Friday, September 30, 2011

My Amazon Reviews: My Morning Jacket "Circuital"

Completing The Circuit
4 Out Of 5 Stars

My Morning Jacket have such an ingrained sound that, no matter how many left turns they've taken since "Z," you can still pull their identity out of the ether their albums have become. On "Circuital," they make something of a return to the atmospheric space rock that had gone missing on the almost funky "Evil Urges," while still carrying the chromosomes of that album into this year's warp drives. Like a country-fried version of The Flaming Lips, Jim James and Company just can't stop evolving or lunging into the glorious fogs.

When your album starts with a vocalized faux-horn entrance into a "Victory Dance" and then into the epic title track where James hush/wails that he's "right back in the same place that we started out," and those two pieces are already almost a third of your album, you know you're in for an unconventional ride. Everything here is trippy but assured, from the beauty of the romantic waltz "Moving Away" to the goofy "Holding On To Black Metal;" the band never sounds tentative or as if they're searching for something. Or even if they're cracking musical jokes, as they do on "Outta My System," it's more like an ode to growing up than what most bands would use for filler.

My Morning Jacket may have become America's most fearless band. "Circuital" pulls influences together yet never seems to go down the same road twice, be it Pink Floyd mystical or The Who-like guitar intensity. (Having seen him play twice, I can assure you, the one thing I really wish for is the album where James lets that Townsend-sized energy appear on an album.) They now have discovered how to manage their many musical fusions while remaining their own band. While not the startling revelation that "Z" was, "Circuital" may well be MMJ's best to date, and one of 2011's best albums.

Thursday, September 29, 2011

My Amazon Reviews: Tinted Windows "Tinted Windows"

Wayne Hanson's Smashing Trick 
3 Out Of 5 Stars

A most unlikely supergroup, Fountains of Wayne's Adam Schlesinger asked pal pop singer Taylor Hanson (who'da thunk?) to team with him and James Iha of Smashing Pumpkins and then hauled in Cheap Trick drummer Bun E Carlos to pound the skins. So you have a multi-generational and multi-stylistic team who cranked out a one shot (so far) album under the moniker "Tinted Windows." Not surprisingly, with Hanson's and Schlesinger's affinity for power-pop and Carlos used to backing the glammy rock of Cheap Trick, the album is a power-popper's dream.

What is so funny about this is just how teen-pop this sounds. Rack up Jonas Brothers' "B-B-Good To Me" with "Kind Of a Girl" and you'll be hard pressed to tell which cut is the Disney act. James Iha is all but a reformed jangle popper this time around, and the whammy he puts into "Messing With My Head" or "Nothing To Me" is going to make you wonder why he didn't ditch Billy Corgan years ago. It's also easy to tell Carlos is having a ball when he digs into "Can't Get a Read on You."

"Tinted Windows" is by no means a brilliant album, at best it will make Dwight Twilley, 20/20 or fans of The Knack get nostalgic for their skinny ties. Or fans of any of TW's respective members (and frankly, there were a couple moments where I found myself wondering what FoW's Chris Collingwood would have done with a few of these. However, for straight-up four-piece power-pop rock with no synths, the Tinted Windows' debut makes me hope for maybe another go-round.


Wednesday, September 28, 2011

My Amazon DVD Reviews: The Adjustment Bureau"

3 Out Of 5 Stars

Matt Damon and Emily Blunt are star crossed lovers. While that may sound like a set up for a romantic movie, in "The Adjustment Bureau," it could destroy the world as 'The Chairman' has planned. As loosely based on a story by Phillip K Dick, the adjusters come to Earth at the orders of the Chairman to quietly make little tweaks so the world runs just as it should. Trouble is, Damon and Blunt are not supposed to be in the plan.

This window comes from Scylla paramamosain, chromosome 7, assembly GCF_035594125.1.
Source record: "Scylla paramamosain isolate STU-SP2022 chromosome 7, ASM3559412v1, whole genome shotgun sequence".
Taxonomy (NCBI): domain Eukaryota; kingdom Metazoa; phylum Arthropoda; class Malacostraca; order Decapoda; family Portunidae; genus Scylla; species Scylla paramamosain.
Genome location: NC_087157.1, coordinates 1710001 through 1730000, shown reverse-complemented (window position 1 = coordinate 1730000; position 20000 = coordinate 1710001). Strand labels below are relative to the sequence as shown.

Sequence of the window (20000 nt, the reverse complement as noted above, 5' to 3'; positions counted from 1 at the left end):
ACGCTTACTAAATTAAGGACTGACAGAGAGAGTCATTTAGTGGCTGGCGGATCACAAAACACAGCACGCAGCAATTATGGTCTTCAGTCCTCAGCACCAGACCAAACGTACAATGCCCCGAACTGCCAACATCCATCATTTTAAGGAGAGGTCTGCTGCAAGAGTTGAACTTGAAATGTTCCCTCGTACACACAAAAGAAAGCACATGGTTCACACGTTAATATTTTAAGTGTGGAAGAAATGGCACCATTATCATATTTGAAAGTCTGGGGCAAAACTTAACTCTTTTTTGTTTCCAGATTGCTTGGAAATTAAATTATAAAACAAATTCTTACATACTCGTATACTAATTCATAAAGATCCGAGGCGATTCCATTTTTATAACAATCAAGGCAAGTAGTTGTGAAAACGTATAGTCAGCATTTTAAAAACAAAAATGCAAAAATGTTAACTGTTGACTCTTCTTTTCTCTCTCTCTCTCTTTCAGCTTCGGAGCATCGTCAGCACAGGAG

In Dick's story, Damon's Dick Norris is not a rising polition, but some grey suit in an office who stumbles into the adjusters, who happen to be dogs. In the story, the dog is supposed to bark and delay Damon. In this case, the adjusters are given human form and magic fedoras that make John Slattery look like he just crossed the street from shooting Mad Men, but in the movie give them the power to navigate strange portals (a store door that opens to Yankee Stadium, for example) and make things work as the Chairman sees fit.

Religious Allegory much? While that is never mentioned, Chairman = God gets obvious and tiresome as the movie stretches out. While Dick's original story was deeply misogynistic, at least Blunt is given a woman who could conceivably be the strong character Damon would fall for. Ultimately, the faith versus fate versus freewill argument consumes the movie and the holes begin taking up more space than the magic doors. Blunt and Damon have good chemistry, Terrence Stamp is a menacing adjuster, but the movie can't maintain a steady pace. "Inception" this isn't.


Tuesday, September 27, 2011

My Amazon Reviews: Graham Parker "Imaginary Television"

Channel Changers
3 Out Of 5 Stars

It's been over 20 years since Graham Parker has managed to chart an album on the American top 200, yet the man has been building a steady and sturdy body of work now since "Struck By Lightning" squeaked onto the charts in 1991. Like many of his fellow pub rockers from the period, like Nick Lowe and Elvis Costello, Parker has mellowed with age, but not gone dull. "Imaginary Television" finds Parker playing a game where he invents his own Television network and writes themes for the shows he dreams up. Instead of a lyric sheet, Parker comes up with a synopsis of each show and tart mini-reviews.

The music? Parker can still turn as clever a phrase as ever, but his music now is more folk-rock than pub-rock. His voice is still hardy and gruff, suiting the temper of his selections. "Weather Report" is the closest thing to an electric song here, and one of many character sketches Parker places through the album. Best of the bunch is the sardonic "It's My Party (But I Won't Cry)," which both nods to Leslie Gore and Parker's longevity as an artist. Even the lone cover, of Johnny Nash's "More Questions Than Answers," lopes along on an easy reggae groove.